GST should be put in

There are price variations and duping on the products. Customers are troubled over many golmals by the shopkeepers. Their basic excuse is the tax varies from state to state. The proposed GST will remove this anomaly and increase the national integration of the people and reduce their pain.

Pratik Jain, Executive Director of KPMG writes in The Economic Times (21 July 2009)

When the finance minister reaffirmed implementation of GST from April 2010 in his budget speech, not many were convinced. However, in his
post-budget interactions with industry associations the following day, the minister indicated that the deadline of April 2010 is indeed realistic and the country may adopt a ‘partial’ GST regime in case some of the states do not to come on-board by that time.

Now, this is the first time that the government has talked about partial GST, much like state VAT, when most of the states implemented from April 1, 2005, while few came along the way later. Obviously, this has created a bit of confusion and there are several unanswered questions.

The first obvious issue is what would be the form of partial implementation. Does it imply that while Central GST
would be implemented uniformly in all states, the state GST would only be implemented in select states? The other alternative could be that even Central GST is not implemented in states which are not ready for the big move on 1 April 2010. The first scenario seems more fungible, as partial implementation of Central GST could lead to nightmares. Therefore, it is reasonable to assume that even in a partial GST scenario; the Central GST would be implemented in its entirety.

The issues and anomalies likely to result from piecemeal implementation are numerous. These include seamless flow of state tax credits on inter-state transactions, rate mismatches between GST and non-GST states resulting in diversion of trade, levy of state GST on services, etc.

Though the last major indirect tax reform i.e. VAT was also implemented in phases over a period of 2 years, it may not be prudent to rely merely on success of VAT and presume that phased implementation of GST would also yield similar results. There are fundamental differences between the two levies, with partial GST having much wider ramifications as compared to partial VAT regime.

For instance, VAT is purely a state subject and does not impact transactions involving multiple states. Therefore, transactions between VAT and non-VAT states (such as inter-state sales/ stock transfers) did not warrant any special treatment. Such transactions continued to be governed by the Central Sales Tax (CST) laws, which applied uniformly across all states, and was collected by the state of origin.

However, under GST, since CST is likely to be phased-out and replaced with some sort of destination based tax, a special taxing scheme would need to be devised for transactions between GST and non-GST states. For instance, when goods are sold from the GST to a non-GST state, then how will it be taxed? GST state can not tax it (assuming origin based CST is abolished by then).

Similarly, non-GST state can not tax it as the destination based taxation under the GST regime would not be applicable to them. Then, are we saying that under partial GST, we will continue with CST in some form?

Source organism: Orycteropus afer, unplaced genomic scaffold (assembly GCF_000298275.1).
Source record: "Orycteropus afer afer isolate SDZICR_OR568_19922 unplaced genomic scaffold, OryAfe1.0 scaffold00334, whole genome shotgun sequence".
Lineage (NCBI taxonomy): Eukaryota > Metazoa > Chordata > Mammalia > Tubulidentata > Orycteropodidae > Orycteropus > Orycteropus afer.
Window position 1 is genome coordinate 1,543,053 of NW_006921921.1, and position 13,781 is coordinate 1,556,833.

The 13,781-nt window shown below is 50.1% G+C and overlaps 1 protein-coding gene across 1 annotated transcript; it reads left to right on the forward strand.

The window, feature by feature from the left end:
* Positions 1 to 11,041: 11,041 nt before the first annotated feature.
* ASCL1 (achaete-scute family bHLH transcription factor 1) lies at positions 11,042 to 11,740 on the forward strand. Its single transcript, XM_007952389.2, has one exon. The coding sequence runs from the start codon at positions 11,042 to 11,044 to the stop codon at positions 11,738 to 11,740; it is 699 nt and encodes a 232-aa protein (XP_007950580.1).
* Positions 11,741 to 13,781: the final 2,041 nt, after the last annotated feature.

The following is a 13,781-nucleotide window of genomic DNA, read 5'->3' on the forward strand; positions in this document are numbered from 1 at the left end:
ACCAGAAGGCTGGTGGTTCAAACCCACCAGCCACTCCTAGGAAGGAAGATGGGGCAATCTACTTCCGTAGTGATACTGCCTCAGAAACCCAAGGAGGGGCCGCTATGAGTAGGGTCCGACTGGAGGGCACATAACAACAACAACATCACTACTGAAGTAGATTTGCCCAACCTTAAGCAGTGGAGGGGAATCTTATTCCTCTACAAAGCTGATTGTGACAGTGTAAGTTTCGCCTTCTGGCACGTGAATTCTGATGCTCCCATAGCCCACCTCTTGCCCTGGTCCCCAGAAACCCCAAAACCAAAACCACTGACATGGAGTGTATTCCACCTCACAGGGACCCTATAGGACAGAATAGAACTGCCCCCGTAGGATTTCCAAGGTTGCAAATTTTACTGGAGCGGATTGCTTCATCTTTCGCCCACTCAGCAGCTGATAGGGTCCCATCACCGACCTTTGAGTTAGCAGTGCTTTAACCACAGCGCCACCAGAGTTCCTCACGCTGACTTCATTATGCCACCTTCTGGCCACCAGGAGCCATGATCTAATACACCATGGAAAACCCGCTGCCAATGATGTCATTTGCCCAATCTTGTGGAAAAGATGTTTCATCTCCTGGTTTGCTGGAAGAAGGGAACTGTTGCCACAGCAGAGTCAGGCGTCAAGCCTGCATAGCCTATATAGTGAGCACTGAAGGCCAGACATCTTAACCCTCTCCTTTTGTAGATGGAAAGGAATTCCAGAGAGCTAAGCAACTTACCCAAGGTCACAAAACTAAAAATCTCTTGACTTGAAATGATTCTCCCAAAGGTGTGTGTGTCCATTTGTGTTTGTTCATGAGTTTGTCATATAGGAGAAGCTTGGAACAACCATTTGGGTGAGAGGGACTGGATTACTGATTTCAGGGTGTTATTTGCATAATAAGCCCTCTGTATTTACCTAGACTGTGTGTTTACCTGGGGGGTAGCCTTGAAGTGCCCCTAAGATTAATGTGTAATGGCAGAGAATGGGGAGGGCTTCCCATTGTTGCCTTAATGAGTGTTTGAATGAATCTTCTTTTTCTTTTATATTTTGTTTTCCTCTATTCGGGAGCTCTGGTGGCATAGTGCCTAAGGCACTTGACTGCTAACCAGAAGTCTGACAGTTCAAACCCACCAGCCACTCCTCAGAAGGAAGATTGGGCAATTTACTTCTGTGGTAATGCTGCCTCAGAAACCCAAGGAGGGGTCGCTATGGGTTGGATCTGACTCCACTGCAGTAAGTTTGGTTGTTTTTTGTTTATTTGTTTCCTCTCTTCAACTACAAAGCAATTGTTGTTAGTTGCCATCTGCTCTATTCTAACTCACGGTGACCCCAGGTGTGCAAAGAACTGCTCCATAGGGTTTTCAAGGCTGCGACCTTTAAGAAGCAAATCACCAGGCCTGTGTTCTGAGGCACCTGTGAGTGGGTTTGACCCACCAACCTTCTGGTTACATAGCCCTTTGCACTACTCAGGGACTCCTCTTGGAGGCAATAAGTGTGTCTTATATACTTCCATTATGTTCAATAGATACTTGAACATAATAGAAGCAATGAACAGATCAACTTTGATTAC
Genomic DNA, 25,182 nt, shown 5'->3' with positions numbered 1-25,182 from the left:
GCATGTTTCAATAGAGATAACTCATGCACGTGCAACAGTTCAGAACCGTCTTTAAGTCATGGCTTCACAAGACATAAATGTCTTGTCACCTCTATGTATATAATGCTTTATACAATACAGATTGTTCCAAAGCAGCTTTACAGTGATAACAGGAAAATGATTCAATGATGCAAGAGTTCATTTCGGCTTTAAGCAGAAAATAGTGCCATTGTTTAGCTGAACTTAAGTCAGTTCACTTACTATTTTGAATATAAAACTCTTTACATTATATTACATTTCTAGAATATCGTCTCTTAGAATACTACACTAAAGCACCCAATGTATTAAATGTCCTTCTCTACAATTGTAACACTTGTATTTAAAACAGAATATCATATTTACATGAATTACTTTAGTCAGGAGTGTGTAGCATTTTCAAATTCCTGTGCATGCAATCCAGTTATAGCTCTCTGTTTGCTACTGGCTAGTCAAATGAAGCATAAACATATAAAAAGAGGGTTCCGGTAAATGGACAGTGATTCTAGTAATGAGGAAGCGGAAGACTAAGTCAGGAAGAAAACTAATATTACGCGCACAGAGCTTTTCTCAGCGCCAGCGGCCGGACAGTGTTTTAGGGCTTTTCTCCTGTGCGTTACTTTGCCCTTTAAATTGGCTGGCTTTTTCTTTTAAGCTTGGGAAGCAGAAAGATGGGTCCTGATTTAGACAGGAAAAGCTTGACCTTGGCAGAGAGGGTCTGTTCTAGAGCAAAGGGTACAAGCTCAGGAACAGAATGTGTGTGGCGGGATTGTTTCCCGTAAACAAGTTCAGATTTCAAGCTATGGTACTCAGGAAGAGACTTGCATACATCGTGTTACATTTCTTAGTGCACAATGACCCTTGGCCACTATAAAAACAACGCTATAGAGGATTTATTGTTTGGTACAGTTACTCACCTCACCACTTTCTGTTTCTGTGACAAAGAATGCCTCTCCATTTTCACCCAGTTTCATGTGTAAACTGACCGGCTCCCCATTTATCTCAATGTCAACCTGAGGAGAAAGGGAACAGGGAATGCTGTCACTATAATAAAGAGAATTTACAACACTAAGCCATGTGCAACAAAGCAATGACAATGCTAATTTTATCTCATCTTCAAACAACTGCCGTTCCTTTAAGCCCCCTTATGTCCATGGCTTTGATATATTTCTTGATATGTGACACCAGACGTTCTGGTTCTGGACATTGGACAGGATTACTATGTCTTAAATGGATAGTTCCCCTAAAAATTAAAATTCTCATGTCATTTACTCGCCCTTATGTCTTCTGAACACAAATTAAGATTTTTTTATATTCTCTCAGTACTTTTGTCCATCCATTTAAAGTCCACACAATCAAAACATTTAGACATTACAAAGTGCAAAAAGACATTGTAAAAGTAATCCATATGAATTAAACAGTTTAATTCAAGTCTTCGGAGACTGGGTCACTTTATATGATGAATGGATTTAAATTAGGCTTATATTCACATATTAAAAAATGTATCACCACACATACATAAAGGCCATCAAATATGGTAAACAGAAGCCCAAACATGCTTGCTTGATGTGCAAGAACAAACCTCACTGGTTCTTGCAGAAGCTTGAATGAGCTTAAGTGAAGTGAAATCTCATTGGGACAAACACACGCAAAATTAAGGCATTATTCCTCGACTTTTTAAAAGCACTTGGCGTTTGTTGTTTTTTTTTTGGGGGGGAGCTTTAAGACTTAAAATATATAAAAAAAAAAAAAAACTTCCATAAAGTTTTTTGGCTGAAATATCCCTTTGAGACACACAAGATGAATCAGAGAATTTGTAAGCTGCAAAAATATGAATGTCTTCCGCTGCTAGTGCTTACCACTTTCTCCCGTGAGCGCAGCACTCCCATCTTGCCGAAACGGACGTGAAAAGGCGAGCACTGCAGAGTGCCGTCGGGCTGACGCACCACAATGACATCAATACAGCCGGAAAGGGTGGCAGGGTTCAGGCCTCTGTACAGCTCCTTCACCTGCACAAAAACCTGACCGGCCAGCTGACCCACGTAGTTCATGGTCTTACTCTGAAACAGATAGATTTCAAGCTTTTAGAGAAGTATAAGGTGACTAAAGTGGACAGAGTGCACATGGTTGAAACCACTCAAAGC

Under GST, the states would also be given the right to levy and collect state GST on select services. While articulating the ‘place of supply rules’ for ascertaining the relevant state that would levy state GST itself would be a difficult task (given the international experience), drafting these rules with exceptions for non-GST states would be even more difficult.

For instance, if a taxable service is consumed in a non-GST state, the state would have no power to levy service tax/state GST on the supply. Will this not give an unfair advantage of the consumers of a non-GST state over the GST state? Or will the Centre perhaps levy Central GST on such transactions at a higher rate in the non-GST state, and then pass on a part of proceeds to the state? If the view is that under partial GST, the states will not be levying tax on services, then would that be a real GST?

Currently, a mean rate of 16% (8% Central GST and 8% state GST) is being talked about. However, in a non-GST state, the rates could be different, as currently on most products standard VAT rate is 12.5%. If these states do not align their rates with the state GST rate in the neighbouring state, then there would definitely be diversion of trade, removal of which is one of the primary objectives of GST.

Then there would be several procedural and administrative issues as well. For instance, the taxpayers with operations spread over GST and non-GST states would need to have two sets of internal processes, IT infrastructure, invoicing mechanism, etc. Fixation of MRP for products sold in different geographies would also be a challenge in light of the variations in tax rates, credit mechanism, etc.

To conclude, it may not be absolutely reasonable to tread the path of a major reform by taking the first step back instead of forward. While such a bold move may be warranted in exceptional circumstances, many would argue that there is nothing egregious about the existing tax regime that would make the 2010 deadline sacrosanct.

After all, we have been operating in this regime for past several decades, and have still managed to be one of the fastest growing economies in the world. Therefore, before taking a final call on the transition date for GST, one would hope that the implementing agencies would have taken into account all ramifications and the alternatives available.income-tax-tom


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